Pulte Homes, Inc. v. Laborers’ Int’l Union of N. Am.: Sixth Circuit Rules that High-Volume Phone and Email Campaign Violates Computer Fraud and Abuse Act

Pulte Homes, Inc. v. Laborers’ Int’l Union of N. Am., Nos. 09-2245; 10-1673 (6th Cir. Aug. 2, 2011)

Slip opinion

The Sixth Circuit affirmed in part and reversed in part the United States District Court for the Eastern District of Michigan, which had granted the Laborers’ International Union of North America’s (“LIUNA”) motion to dismiss Pulte Homes’ claim that LIUNA had violated the Computer Fraud and Abuse Act (“CFAA”) by carrying out a phone and email campaign against Pulte. The district court held that Pulte failed to show that LIUNA intentionally caused damage to Pulte’s phone and email systems.

The Sixth Circuit held that Pulte had successfully stated a “transmission” claim under the CFAA but agreed with the district court that it had not stated an “access” claim. The Sixth Circuit concluded that Pulte alleged sufficient facts to state a transmission claim, which requires showing that the defendant intentionally caused damage. The court reasoned that LIUNA’s phone and email bombardment had caused damage to Pulte’s computer system by diminishing Pulte’s ability to send and receive calls and emails. Such damage was also intentional, the court found, because LIUNA likely knew it was causing damage even if it acted without actual knowledge of the consequences of its phone and email barrage. The Sixth Circuit agreed with the lower court that Pulte failed to state an access claim but articulated different reasoning, holding that LIUNA’s actions were not “without authorization” because Pulte allowed members of the public to contact its offices and executives by phone or email. In so holding, the court adopted a “diminished-ability” standard for assessing damage, which may broaden liability under the CFAA.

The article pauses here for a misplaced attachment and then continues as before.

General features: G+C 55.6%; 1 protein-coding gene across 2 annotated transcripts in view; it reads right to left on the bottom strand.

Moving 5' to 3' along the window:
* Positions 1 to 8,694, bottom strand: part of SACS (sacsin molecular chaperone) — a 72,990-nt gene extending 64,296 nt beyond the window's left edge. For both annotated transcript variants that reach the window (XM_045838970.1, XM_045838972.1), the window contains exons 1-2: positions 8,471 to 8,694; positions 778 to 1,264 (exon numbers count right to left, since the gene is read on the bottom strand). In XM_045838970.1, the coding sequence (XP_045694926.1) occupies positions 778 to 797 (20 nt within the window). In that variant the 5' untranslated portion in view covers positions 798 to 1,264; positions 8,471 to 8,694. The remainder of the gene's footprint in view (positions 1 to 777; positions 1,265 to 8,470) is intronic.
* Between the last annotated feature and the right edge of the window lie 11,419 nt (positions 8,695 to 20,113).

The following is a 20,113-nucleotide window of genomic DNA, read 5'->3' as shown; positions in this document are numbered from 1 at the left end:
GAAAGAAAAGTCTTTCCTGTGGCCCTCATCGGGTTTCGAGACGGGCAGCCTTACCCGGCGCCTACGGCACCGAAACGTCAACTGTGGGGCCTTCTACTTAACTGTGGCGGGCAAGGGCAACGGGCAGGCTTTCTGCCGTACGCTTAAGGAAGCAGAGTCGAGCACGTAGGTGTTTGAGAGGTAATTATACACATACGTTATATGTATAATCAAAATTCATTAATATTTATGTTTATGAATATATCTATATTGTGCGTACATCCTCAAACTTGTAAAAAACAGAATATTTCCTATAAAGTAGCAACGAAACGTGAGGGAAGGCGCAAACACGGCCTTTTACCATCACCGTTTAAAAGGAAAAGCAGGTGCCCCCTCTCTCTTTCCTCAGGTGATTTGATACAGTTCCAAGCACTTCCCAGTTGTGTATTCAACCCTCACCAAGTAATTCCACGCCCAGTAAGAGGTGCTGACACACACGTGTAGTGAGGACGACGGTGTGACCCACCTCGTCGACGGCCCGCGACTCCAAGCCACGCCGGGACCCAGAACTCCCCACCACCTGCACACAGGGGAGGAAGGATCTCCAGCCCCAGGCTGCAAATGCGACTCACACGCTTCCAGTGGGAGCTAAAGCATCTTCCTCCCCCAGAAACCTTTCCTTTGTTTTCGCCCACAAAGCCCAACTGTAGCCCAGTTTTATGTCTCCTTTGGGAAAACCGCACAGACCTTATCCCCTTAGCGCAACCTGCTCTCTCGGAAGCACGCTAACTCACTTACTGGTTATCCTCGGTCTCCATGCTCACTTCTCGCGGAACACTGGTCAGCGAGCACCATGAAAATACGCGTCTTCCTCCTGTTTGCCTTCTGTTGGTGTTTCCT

The Computer Fraud/Data Protection blog provides an overview of the case. Techdirt criticizes the decision for expanding the CFAA beyond its original purpose of combating computer hacking to cover emails sent as part of a labor protest. The Technology & Marketing Law Blog questions whether Pulte had suffered significant damage and whether the allegations were sufficient to demonstrate intent on the part of LIUNA.

After Pulte fired a construction worker in September 2009, LIUNA initiated a campaign to flood Pulte’s sales office and three Pulte executives with phone calls and emails. LIUNA asked its members to “fight back” by making phone calls and sending emails protesting Pulte’s labor practices and also used an auto-dialer to increase the volume of phone calls. The calls overloaded Pulte’s voicemail and email systems, limiting the number of emails that could be in any given inbox and interfering with Pulte employees’ normal communications with customers and vendors. One Pulte executive turned off her business cell phone to avoid the calls; customers had difficulty reaching the sales office; and Pulte employees could not access their email accounts. In holding as it did, the court adopted a “diminished-ability concept,” already endorsed by several district courts, in its interpretation of “damage” under the CFAA. The CFAA defines damage as “any impairment to the integrity or availability of data, a program, a system, or information.” In the absence of further statutory definition, the Sixth Circuit interpreted “impairment,” “integrity,” and “availability” according to their ordinary meaning and concluded that Pulte’s diminished ability to use its phone and email systems qualified as an impairment to the integrity and availability of those systems. When the Sixth Circuit turned to the element of intent, it decided that the district court had set too high of a standard. LIUNA did not need to know the actual consequences of its actions, the Sixth Circuit reasoned; the volume of calls and LIUNA’s exhortation to “fight back” indicated that LIUNA intended to cause some harm to Pulte, even if it did not understand the true extent of the damage.

In its ruling, the Sixth Circuit rejected the lower court’s restrictive reading of the CFAA. By holding that diminished ability to use a phone or email system constitutes damage, the Sixth Circuit has left open the possibility that coordinated phone or email campaigns – common tools of civic action – are subject to liability under the CFAA.

Michael Hoven is a 2L at Harvard Law School.